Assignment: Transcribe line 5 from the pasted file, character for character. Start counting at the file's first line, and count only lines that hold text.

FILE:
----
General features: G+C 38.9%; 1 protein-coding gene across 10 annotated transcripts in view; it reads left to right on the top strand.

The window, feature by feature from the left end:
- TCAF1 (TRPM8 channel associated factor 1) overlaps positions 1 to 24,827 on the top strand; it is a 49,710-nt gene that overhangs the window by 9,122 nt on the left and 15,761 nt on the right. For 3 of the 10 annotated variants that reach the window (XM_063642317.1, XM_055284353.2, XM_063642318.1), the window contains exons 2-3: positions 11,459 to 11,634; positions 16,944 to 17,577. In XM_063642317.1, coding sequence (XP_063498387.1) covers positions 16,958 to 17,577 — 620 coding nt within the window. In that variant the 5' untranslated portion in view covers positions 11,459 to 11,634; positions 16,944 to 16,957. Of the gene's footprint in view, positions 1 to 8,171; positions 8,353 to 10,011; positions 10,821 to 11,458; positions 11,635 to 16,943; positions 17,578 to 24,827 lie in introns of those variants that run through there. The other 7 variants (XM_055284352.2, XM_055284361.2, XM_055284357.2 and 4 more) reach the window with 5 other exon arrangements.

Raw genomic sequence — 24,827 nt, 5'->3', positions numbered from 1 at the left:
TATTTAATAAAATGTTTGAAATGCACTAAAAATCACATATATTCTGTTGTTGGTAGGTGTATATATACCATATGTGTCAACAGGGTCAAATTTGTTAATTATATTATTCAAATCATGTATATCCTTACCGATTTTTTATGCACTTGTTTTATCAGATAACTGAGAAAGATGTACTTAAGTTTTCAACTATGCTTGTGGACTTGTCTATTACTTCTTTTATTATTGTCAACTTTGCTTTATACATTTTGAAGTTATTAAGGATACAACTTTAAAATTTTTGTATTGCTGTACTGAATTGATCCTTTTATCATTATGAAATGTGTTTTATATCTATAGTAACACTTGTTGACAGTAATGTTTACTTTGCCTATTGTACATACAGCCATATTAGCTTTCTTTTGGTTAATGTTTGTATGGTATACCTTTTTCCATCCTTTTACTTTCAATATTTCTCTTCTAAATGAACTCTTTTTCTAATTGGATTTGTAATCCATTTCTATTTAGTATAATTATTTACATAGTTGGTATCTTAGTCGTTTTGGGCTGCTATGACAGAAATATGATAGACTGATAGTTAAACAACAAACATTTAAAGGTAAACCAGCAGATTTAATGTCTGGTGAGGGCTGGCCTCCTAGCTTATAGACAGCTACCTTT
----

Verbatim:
TATTTAATAAAATGTTTGAAATGCACTAAAAATCACATATATTCTGTTGTTGGTAGGTGTATATATACCATATGTGTCAACAGGGTCAAATTTGTTAATTATATTATTCAAATCATGTATATCCTTACCGATTTTTTATGCACTTGTTTTATCAGATAACTGAGAAAGATGTACTTAAGTTTTCAACTATGCTTGTGGACTTGTCTATTACTTCTTTTATTATTGTCAACTTTGCTTTATACATTTTGAAGTTATTAAGGATACAACTTTAAAATTTTTGTATTGCTGTACTGAATTGATCCTTTTATCATTATGAAATGTGTTTTATATCTATAGTAACACTTGTTGACAGTAATGTTTACTTTGCCTATTGTACATACAGCCATATTAGCTTTCTTTTGGTTAATGTTTGTATGGTATACCTTTTTCCATCCTTTTACTTTCAATATTTCTCTTCTAAATGAACTCTTTTTCTAATTGGATTTGTAATCCATTTCTATTTAGTATAATTATTTACATAGTTGGTATCTTAGTCGTTTTGGGCTGCTATGACAGAAATATGATAGACTGATAGTTAAACAACAAACATTTAAAGGTAAACCAGCAGATTTAATGTCTGGTGAGGGCTGGCCTCCTAGCTTATAGACAGCTACCTTT